I believe that the Church is being called to take risks in its ministry and to trust patiently the One who has called us.

Thursday, July 10, 2008

Recommended Reading

Tobias Haller, BSG has written a wonderful essay about the importance of meeting with those with whom we disagree. He ends the essay:

As to the Gospel, it is in how we relate to those with whom we disagree that we reveal our likeness to Christ, who came to us and was among us while we were yet sinners, who was in fact most commonly found meeting with the sinners as opposed to the righteous. The “mind of Christ” which we are called to have in and among ourselves was the mind that brought him to us empty of glory, in order to save. Christ himself did not delay his coming to us until we were suitably redeemed: the whole point of his coming among us, while we were at odds with God, was to bring us what we lacked — unity in him, and forgiveness. It is not the healthy that need a physician, nor is it the unanimous who require a meeting.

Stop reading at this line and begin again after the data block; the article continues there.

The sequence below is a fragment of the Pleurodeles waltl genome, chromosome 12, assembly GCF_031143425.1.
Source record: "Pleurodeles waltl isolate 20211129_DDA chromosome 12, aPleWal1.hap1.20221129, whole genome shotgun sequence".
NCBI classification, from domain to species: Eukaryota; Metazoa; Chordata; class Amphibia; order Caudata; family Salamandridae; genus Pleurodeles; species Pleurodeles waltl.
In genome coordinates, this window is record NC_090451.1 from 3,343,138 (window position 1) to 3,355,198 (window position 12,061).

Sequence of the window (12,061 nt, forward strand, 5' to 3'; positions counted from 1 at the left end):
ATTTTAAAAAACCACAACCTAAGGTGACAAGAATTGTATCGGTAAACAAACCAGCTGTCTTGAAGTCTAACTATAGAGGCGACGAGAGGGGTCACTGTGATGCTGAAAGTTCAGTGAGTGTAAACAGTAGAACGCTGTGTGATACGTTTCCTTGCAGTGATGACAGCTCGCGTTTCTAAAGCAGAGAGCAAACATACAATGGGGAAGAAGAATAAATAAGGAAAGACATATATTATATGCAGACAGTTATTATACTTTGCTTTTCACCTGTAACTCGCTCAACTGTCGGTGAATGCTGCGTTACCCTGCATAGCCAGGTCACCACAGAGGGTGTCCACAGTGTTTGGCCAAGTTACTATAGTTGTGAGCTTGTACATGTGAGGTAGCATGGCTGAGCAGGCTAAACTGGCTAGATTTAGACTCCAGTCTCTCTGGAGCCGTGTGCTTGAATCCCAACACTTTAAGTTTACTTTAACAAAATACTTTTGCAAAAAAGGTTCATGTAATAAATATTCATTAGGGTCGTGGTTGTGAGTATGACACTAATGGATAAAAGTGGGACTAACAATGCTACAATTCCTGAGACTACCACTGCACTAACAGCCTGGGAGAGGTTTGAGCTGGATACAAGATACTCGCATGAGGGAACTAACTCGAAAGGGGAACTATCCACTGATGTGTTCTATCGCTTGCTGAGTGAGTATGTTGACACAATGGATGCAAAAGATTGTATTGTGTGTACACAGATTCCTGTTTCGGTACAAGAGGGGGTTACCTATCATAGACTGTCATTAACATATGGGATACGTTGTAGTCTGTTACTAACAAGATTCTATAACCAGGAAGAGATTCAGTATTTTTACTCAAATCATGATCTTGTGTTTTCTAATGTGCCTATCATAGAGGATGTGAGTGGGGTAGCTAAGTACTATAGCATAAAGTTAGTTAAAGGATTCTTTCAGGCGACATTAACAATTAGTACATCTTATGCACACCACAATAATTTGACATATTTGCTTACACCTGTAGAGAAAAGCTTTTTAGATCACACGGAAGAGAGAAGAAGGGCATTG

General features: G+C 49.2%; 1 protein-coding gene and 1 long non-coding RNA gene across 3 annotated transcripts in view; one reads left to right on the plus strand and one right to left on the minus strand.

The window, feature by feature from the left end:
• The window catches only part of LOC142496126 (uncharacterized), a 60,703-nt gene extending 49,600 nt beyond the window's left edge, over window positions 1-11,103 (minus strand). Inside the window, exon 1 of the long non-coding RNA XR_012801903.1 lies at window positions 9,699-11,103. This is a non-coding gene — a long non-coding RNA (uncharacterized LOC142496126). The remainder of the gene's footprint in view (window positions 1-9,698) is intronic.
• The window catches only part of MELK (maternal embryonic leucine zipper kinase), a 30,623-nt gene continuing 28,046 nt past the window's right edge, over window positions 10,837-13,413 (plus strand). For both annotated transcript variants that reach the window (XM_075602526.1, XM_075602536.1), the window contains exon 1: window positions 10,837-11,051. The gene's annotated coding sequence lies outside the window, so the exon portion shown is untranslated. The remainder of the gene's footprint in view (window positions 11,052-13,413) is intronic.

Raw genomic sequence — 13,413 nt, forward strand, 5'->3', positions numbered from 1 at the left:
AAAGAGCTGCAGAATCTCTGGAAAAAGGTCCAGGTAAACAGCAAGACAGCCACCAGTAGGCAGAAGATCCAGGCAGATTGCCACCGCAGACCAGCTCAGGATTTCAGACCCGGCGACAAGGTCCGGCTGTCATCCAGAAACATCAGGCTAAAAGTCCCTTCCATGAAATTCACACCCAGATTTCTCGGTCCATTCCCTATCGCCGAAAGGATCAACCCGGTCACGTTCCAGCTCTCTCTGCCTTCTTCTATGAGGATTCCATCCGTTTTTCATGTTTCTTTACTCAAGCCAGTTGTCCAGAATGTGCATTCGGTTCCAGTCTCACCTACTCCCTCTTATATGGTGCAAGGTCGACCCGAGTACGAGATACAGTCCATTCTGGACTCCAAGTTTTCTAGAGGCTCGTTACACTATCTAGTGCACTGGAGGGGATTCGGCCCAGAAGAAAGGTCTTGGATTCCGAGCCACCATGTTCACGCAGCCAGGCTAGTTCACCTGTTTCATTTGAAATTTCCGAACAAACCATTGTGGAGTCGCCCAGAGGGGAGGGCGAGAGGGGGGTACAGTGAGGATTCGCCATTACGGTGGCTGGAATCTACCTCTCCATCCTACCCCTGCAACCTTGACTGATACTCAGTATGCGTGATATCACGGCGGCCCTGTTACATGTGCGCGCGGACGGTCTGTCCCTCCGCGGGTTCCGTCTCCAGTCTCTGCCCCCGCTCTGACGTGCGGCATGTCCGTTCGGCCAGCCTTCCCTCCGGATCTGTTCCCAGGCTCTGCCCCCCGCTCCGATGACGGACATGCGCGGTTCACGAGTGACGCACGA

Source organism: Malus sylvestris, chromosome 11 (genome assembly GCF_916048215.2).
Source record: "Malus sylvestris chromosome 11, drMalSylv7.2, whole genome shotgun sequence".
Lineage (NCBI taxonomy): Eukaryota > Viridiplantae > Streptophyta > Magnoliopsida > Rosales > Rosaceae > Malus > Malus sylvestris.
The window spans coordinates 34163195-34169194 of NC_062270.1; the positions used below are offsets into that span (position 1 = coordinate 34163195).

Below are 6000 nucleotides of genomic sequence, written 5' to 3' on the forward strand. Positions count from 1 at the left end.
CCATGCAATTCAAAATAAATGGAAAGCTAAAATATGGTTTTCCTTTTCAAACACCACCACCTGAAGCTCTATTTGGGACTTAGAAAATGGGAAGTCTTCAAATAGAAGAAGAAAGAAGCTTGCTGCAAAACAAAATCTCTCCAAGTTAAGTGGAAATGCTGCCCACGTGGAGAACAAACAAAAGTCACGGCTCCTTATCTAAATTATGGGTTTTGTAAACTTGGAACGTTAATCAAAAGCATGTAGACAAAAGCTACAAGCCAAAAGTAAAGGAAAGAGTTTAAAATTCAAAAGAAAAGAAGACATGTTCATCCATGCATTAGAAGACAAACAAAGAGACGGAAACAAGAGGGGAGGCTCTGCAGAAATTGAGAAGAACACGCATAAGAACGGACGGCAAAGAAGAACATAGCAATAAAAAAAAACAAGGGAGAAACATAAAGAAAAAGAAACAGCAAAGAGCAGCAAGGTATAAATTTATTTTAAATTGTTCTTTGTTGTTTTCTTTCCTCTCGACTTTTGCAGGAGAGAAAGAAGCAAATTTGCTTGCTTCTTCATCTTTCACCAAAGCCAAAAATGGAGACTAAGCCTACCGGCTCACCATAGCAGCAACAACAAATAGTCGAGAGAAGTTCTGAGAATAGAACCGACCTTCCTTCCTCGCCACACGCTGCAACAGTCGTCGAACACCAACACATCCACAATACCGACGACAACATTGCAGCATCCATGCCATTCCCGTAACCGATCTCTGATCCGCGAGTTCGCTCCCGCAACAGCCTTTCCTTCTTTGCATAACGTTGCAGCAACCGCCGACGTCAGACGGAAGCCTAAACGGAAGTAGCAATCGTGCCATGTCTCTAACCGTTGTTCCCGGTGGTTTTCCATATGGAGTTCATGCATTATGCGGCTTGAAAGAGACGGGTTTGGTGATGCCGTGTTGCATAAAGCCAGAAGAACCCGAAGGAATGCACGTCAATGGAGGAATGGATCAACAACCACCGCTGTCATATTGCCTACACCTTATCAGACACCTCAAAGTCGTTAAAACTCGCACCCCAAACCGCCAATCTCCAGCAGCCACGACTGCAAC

During my upcoming sabbatical I will be visiting congregations in New England to learn how Episcopalians are learning to treat with respect those with whom they disagree and are continuing to meet at the Lord's Table.

Tuesday, July 8, 2008


Bishop Wright wrote two responses to the GAFCON declarations for the Fulcrum website. I responded to the second which was much less glowing than the first. I also submitted a comment about the discussion of the Presiding Bishop's response to GAFCON. Read Bishop Wright's comments - and perhaps his earlier comments as well - before reading my response.